Our top five...
This beautiful little bay has a fascinating variety of coloured stones which would interest any geologist. If you’re the kind of family that like whiling the hours away by launching stones into the water, then this is the place for you. Walking to the left of the beach itself, you can peak round the corner to have a lovely sea-level view of Pennan; and of course you can enjoy a bird’s eye view of the village by climbing up the hill to Fort Fiddes, of great archaeological interest and site of an old Pictish Fort. There’s ample parking and a well-tended path to the water.
We couldn’t say it better ourselves: “Britain's largest dune loch is a joy to visit any time of year. In winter, thousands of wild geese, swans and ducks fly in, including 20 per cent of the world's population of pink-footed geese – it's a sight you'll never forget.” In winter, take a trip to the Loch before sunrise – seeing the pink-footed geese taking off with the rising sun is nothing short of breath-taking.
It’s not just the destination; the drive to New Aberdour Beach is fun too – winding country roads going up and down hill with a huge variety of roadside farms, wee hoosies and the kirk to enjoy on the way. This is a popular beach, with good reason. Shingle and sand, lots of space, some fascinating limestone caves to admire and explore, and a look out to that fabulous sky above the North Sea. Oh, with picnic benches and toilets too. What are you waiting for?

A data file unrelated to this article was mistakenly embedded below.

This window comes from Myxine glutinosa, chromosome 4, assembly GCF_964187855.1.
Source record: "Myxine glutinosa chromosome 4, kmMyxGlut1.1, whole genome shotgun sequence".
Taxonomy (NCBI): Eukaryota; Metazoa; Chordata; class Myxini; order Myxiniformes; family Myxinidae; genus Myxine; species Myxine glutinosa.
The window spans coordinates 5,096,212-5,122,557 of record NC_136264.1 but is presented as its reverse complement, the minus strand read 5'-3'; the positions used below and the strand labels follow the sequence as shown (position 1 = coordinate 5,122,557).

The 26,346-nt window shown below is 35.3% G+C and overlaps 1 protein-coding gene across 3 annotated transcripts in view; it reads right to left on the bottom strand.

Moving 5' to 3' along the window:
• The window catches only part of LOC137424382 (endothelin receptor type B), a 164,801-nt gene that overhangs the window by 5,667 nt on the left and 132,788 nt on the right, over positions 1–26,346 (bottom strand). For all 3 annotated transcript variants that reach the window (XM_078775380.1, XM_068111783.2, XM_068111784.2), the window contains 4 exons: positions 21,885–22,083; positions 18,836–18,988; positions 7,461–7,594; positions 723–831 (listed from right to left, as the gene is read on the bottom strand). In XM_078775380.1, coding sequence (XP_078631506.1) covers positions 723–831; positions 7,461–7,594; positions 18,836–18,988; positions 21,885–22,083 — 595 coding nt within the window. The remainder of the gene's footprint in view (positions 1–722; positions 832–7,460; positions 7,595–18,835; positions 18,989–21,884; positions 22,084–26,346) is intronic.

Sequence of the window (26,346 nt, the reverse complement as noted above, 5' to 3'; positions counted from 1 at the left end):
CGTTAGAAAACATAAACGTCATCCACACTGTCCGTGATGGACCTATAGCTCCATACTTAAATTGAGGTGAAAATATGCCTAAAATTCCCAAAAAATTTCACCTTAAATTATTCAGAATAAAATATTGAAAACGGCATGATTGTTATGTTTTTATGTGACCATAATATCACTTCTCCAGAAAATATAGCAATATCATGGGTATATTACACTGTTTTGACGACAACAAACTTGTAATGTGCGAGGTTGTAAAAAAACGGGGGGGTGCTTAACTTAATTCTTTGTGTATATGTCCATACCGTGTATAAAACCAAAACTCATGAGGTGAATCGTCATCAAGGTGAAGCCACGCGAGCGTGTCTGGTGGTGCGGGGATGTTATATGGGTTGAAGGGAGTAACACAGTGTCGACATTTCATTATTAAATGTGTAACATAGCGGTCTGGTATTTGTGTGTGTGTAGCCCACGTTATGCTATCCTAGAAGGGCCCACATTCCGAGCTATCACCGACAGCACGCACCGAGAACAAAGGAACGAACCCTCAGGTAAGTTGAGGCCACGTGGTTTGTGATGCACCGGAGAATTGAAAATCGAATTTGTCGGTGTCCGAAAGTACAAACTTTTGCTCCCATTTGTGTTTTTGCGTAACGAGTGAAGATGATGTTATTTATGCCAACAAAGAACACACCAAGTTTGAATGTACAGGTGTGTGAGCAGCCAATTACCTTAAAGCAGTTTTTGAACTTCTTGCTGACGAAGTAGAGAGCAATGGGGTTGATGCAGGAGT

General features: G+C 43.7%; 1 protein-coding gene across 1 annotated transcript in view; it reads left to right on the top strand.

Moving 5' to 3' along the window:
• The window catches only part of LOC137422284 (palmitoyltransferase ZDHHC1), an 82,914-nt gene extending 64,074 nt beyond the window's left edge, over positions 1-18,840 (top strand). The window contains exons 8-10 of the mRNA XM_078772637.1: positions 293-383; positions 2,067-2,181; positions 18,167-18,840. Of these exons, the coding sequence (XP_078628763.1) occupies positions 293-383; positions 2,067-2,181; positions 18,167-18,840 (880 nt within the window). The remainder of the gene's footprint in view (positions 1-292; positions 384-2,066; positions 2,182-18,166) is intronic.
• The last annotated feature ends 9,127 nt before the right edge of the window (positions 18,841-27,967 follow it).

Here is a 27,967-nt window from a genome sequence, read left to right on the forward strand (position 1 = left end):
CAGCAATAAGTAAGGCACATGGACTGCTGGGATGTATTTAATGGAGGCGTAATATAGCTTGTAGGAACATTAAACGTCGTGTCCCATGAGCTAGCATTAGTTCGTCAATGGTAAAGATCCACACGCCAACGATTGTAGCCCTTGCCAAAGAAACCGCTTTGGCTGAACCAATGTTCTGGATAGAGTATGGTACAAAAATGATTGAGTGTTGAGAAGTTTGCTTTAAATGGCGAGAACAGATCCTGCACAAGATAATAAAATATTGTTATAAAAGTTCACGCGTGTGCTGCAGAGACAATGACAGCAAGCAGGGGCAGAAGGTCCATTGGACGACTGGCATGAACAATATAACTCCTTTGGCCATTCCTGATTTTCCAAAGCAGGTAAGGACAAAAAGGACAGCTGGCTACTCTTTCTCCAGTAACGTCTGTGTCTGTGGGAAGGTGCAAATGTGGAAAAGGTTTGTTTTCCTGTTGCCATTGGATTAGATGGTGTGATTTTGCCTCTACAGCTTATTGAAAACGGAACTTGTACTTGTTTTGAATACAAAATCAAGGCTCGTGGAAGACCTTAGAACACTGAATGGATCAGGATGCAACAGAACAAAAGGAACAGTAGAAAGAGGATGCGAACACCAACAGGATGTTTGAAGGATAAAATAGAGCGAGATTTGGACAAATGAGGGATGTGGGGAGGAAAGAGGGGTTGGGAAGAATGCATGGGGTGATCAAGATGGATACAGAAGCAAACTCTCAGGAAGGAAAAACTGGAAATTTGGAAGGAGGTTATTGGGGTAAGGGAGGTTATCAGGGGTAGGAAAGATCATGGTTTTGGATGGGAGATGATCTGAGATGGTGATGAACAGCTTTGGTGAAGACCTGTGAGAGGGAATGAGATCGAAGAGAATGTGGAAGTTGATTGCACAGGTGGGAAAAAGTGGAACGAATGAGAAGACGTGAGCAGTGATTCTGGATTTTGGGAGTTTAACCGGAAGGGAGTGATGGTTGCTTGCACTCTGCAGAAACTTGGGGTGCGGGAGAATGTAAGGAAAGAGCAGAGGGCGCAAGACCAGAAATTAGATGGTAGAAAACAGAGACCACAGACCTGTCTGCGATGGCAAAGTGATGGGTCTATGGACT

Take note of the ‘unsuitable for caravans’ sign as you drive down to Pennan – this wee village is at sea-level, which is no mean feat if you consider the cliffs around it! Made famous by the cult film Local Hero, Pennan is a well-preserved reminder of a bygone age, when folk lived off and from the sea as fishing families. Watch the film the night before, remake the scene at the original Telephone Box (now a Listed Building) and enjoy the atmosphere in the Hotel which is still open during the summer season.
Pack your walking boots and your binoculars; you are in for a treat. Drive across rolling hills, intermittent (stunning) sea views, through farmyards and ever increasing track roads, then follow the uneven paths on foot (everything is well sign posted) to discover Scotland’s only mainland gannet colony. The views of their nesting area are superb – watch them ‘fall’ off the cliff to swoop in glorious circles with their black wing tips on view for all to see. Absolutely fantastic. Well worth a visit, even if you’re not a bird-watcher, the views are spectacular.